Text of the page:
- Neil Paine
Because it involves so many angles -- peak value vs. career production, college contributions vs. the pros, etc. -- Hill's case is going to make for one of the more interesting Hall of Fame discussions in recent memory. To help us sort it all out, we need to turn once again to our Hall Monitor, an inventory of 14 questions designed to assess whether a player deserves to be in the Hall of Fame. (Be sure to also see what ESPN The Magazine says about Hill's credentials here.)
Should Hill make the cut? Read on to find out.
Position: Small forward
Weighted career EWA: 116.2 (typical Hall of Famer -- 129)
Weighted career Win Shares Above Replacement: 63.1 (typical Hall of Famer -- 78)
Weighted career VORP: 34.3 (typical Hall of Famer -- 38)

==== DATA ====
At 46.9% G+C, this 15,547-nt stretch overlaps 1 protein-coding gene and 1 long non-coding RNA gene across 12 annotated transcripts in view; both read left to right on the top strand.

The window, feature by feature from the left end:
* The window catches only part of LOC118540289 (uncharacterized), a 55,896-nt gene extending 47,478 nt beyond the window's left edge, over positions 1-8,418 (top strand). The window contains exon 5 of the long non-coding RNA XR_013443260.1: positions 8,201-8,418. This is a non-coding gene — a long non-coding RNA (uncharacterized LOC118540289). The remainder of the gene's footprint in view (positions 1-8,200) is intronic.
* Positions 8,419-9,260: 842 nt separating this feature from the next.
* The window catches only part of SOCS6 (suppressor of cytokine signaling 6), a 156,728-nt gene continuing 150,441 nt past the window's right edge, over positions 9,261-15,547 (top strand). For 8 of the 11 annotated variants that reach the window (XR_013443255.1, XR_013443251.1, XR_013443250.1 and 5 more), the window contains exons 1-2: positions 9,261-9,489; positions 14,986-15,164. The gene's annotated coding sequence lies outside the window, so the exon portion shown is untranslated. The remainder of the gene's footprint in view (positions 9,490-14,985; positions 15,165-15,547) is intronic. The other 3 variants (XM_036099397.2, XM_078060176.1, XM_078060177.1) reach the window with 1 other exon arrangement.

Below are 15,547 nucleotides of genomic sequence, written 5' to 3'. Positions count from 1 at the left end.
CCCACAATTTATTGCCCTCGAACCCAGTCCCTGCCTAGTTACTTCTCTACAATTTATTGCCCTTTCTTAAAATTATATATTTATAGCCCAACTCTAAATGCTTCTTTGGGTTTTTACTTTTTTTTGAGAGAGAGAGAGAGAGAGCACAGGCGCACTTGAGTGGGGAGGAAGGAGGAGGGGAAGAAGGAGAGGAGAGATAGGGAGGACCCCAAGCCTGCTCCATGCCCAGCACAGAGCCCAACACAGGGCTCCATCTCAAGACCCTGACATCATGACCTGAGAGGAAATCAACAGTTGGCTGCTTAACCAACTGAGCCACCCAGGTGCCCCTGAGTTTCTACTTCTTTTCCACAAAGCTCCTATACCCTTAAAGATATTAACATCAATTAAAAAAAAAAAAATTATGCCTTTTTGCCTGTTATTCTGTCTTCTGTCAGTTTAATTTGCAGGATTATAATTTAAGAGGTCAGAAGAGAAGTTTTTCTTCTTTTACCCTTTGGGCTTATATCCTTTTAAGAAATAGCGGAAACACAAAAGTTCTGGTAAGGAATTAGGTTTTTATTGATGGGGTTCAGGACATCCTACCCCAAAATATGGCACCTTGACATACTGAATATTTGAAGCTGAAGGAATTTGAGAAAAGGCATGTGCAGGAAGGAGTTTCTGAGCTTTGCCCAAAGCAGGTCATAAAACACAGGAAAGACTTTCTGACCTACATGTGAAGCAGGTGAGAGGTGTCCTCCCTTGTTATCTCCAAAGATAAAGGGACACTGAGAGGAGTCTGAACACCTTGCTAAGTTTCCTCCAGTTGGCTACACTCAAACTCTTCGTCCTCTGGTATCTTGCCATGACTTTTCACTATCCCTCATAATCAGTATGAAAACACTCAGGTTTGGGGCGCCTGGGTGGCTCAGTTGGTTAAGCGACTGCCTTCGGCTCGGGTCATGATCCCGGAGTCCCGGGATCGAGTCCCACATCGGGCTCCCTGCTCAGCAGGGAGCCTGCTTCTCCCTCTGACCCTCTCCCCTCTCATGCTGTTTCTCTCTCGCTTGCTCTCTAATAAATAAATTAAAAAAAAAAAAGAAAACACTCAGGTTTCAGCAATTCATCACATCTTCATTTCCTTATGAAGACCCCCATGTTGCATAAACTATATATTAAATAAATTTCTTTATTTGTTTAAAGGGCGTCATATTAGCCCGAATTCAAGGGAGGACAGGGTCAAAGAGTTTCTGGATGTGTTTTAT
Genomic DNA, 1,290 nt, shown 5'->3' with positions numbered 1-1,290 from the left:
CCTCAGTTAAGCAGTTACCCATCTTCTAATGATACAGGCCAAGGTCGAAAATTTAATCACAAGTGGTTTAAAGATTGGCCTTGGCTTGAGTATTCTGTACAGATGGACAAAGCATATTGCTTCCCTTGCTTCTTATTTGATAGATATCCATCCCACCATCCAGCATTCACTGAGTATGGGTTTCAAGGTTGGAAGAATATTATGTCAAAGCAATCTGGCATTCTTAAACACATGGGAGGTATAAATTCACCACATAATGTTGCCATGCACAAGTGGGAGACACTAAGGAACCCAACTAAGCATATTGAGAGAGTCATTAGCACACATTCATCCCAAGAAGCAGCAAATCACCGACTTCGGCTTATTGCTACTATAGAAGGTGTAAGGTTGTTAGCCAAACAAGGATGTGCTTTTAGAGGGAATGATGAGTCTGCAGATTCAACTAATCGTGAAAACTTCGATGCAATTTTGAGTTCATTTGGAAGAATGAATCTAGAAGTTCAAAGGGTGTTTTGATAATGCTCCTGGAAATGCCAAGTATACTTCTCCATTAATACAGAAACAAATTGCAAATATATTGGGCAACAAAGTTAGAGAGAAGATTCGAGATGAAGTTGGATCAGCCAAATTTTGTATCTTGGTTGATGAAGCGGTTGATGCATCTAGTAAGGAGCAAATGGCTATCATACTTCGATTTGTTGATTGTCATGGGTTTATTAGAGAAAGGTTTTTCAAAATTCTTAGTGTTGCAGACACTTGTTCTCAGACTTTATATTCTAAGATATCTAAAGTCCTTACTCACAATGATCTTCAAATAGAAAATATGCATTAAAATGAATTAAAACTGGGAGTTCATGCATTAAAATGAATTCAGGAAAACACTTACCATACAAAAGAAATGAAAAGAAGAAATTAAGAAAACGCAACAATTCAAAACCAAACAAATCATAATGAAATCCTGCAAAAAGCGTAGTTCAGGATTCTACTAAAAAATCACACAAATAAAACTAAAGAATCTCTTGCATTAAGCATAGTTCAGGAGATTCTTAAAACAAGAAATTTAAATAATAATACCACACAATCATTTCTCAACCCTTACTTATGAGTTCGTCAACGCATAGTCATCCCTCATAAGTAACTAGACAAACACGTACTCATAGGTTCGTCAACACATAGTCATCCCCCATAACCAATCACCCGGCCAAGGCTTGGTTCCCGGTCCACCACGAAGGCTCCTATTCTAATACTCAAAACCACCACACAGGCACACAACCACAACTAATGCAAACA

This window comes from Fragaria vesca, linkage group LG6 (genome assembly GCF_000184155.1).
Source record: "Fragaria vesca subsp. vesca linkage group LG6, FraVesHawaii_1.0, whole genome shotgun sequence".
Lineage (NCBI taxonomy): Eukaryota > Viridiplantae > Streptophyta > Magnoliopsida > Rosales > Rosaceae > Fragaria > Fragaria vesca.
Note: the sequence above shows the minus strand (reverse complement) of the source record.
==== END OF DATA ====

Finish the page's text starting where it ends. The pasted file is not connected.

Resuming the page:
1. Was he ever regarded as the best player in basketball? Did anybody, while he was active, ever suggest that he was the best player in basketball?
No, not really. Although a newspaper search from the late 1990s reveals plenty of speculation that Hill would someday supplant Michael Jordan as the game's best player, and Alvin Gentry (Hill's coach at the time with the Detroit Pistons) referred to him as the "best player in the league" in 2000, that was a minority opinion. Hill never finished better than third in MVP voting, nor did he rank better than third in either Estimated Wins Added, Win Shares Above Replacement, or Value Over Replacement Player. Most likely, Jordan passed the baton directly to Shaquille O'Neal instead, with a possible stopover at Karl Malone's place.
2. Was he the best player on his team?